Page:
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THE DYNAMICS OF CRUDE OIL PRICE AND THE NIGERIAN ECONOMY

By: Engr Odesa David E.

Published September 22nd, 2010

Since the 1980 great recession, the price of crude oil in the New York Mercantile Exchange, one of the markets where international crude oil is being traded, has been on the increase with fluctuations fuelled basically by speculations, forces of demand and supply, climate change and price of substitutes. The price of crude oil rose to its peak in the 1990s when the Gulf war broke out and the Middle East suppliers used it as a tool for frustrating America. Ever since, the price of crude has been on the increase with emerging economies like India and China helping to drive up the price as their demand for fossil fuel surpasses the supply in the market presently.

In the advent of the last global economic recession, industries in the developed nations such as America started closing shop and fast growing economies like China started faltering and this caused a drop in the demand for crude oil. On the other hand, oil producing nations like Nigeria in their bid to reap bountifully from the hike in price kept flooding the market with crude oil. This imbalance forced the price of crude oil to fall freely without succor from a record high of $147.27 per barrel in July 11, 2008 to as low as less than $40 per barrel in the first quarter of 2009. This scenario took its toil on producing nations who were caught unawares in the euphoria of the hike in price.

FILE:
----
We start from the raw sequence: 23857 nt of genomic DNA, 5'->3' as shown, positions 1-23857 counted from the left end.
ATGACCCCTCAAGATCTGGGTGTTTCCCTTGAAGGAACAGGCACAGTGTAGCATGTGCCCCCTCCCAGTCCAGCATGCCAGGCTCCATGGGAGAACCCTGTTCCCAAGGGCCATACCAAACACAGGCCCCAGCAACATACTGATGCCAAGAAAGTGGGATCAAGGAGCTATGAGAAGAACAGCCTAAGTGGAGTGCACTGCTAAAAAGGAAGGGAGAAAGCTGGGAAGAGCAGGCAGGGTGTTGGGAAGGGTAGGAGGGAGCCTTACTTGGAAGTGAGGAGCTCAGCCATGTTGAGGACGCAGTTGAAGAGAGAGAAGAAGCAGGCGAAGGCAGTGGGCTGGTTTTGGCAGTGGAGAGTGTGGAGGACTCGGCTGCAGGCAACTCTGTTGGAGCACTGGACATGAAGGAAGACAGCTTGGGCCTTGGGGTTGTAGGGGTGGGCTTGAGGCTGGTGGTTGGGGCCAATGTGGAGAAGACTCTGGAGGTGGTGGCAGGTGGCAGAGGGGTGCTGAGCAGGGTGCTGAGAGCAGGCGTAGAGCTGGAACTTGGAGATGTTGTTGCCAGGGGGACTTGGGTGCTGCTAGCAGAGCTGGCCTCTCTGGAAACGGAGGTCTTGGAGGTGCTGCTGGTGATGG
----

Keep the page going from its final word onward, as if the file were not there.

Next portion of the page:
Nigeria was worst hit with the fall in price of crude oil. First of all, Nigeria is dependent on fossil fuel as the major source of income. As a matter of fact, earnings from oil and gas contribute about 80-85% of the gross national income. Oil being the main stay of the economy, it was benchmarked at $67 per barrel in the 2010 budget though the Federal Government has asked the National Assembly to review this benchmark. Making a comparism of the present market price of crude oil with the budget benchmark, it is only natural and reasonable to infer that a budget deficit is certain. This will take its toll on the Government and her programme for the people. It is obvious the Federal Government has embarked on an austerity measure to stem or at least contain the impact of this deficit budget spending by cancelling all offshore trainings for government personnel. Analysis have argued that such measures are capable of crippling the oil and gas industry presently plagued with inadequate skilled labour and shortage of manpower with little or no succession plans for the fast ageing workforce.

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Another aspect of the crash in price of crude oil on the Nigeria economy is the aspect of shortfalls in cash calls. The Federal Government through the state owned oil company – Nigerian National Petroleum Corporation is in joint ventures with seven international oil companies and have production sharing contracts with forty four others. Most of Nigeria’s proven resources are in the deep and ultra deep waters, with pockets of projects to explore oil in the deepwaters such as Chevron’s Agbani Field, Shell’s Bonga Field, Exxonmobil’s Erha, have shown that such offshore exploration and exploitation projects are cost intensive with a nation in crises, fired by the fall in price of crude oil.  It is evident that the Federal Government can no longer meet up with her counterpart funding obligations. This will invariably put a halt to further offshore deepwater exploration activities and in turn make it difficult to meet the nation’s aspiration of increasing production from the present 2.1 million barrels per day to a set target of 4.0million barrels per day by 2010.